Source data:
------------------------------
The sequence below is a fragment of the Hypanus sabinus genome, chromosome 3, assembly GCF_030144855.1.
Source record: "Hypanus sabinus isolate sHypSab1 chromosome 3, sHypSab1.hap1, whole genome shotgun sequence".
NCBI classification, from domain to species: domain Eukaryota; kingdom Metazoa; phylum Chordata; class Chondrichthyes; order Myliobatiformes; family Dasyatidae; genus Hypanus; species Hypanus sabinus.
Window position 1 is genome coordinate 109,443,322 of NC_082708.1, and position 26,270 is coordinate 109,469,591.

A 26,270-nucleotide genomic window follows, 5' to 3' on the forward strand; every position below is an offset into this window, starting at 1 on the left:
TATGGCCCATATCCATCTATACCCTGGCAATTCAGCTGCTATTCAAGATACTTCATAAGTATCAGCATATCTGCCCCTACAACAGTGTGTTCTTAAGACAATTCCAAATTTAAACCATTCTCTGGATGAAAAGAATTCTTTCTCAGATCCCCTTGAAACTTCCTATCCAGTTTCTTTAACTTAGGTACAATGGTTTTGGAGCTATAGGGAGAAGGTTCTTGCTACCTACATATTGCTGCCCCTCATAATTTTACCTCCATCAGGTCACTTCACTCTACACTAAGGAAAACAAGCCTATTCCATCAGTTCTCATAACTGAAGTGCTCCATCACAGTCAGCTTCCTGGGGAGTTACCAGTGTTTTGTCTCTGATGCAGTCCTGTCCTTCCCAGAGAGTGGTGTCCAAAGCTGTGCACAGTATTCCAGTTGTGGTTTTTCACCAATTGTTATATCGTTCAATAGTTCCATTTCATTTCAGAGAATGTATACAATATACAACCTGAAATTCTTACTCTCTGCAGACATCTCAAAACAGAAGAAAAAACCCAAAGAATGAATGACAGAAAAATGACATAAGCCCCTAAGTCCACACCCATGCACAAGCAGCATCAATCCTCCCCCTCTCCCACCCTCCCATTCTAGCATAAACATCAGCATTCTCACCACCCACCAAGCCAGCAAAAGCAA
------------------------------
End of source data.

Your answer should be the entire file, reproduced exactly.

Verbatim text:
The sequence below is a fragment of the Hypanus sabinus genome, chromosome 3, assembly GCF_030144855.1.
Source record: "Hypanus sabinus isolate sHypSab1 chromosome 3, sHypSab1.hap1, whole genome shotgun sequence".
NCBI classification, from domain to species: domain Eukaryota; kingdom Metazoa; phylum Chordata; class Chondrichthyes; order Myliobatiformes; family Dasyatidae; genus Hypanus; species Hypanus sabinus.
Window position 1 is genome coordinate 109,443,322 of NC_082708.1, and position 26,270 is coordinate 109,469,591.

A 26,270-nucleotide genomic window follows, 5' to 3' on the forward strand; every position below is an offset into this window, starting at 1 on the left:
TATGGCCCATATCCATCTATACCCTGGCAATTCAGCTGCTATTCAAGATACTTCATAAGTATCAGCATATCTGCCCCTACAACAGTGTGTTCTTAAGACAATTCCAAATTTAAACCATTCTCTGGATGAAAAGAATTCTTTCTCAGATCCCCTTGAAACTTCCTATCCAGTTTCTTTAACTTAGGTACAATGGTTTTGGAGCTATAGGGAGAAGGTTCTTGCTACCTACATATTGCTGCCCCTCATAATTTTACCTCCATCAGGTCACTTCACTCTACACTAAGGAAAACAAGCCTATTCCATCAGTTCTCATAACTGAAGTGCTCCATCACAGTCAGCTTCCTGGGGAGTTACCAGTGTTTTGTCTCTGATGCAGTCCTGTCCTTCCCAGAGAGTGGTGTCCAAAGCTGTGCACAGTATTCCAGTTGTGGTTTTTCACCAATTGTTATATCGTTCAATAGTTCCATTTCATTTCAGAGAATGTATACAATATACAACCTGAAATTCTTACTCTCTGCAGACATCTCAAAACAGAAGAAAAAACCCAAAGAATGAATGACAGAAAAATGACATAAGCCCCTAAGTCCACACCCATGCACAAGCAGCATCAATCCTCCCCCTCTCCCACCCTCCCATTCTAGCATAAACATCAGCATTCTCACCACCCACCAAGCCAGCAAAAGCAA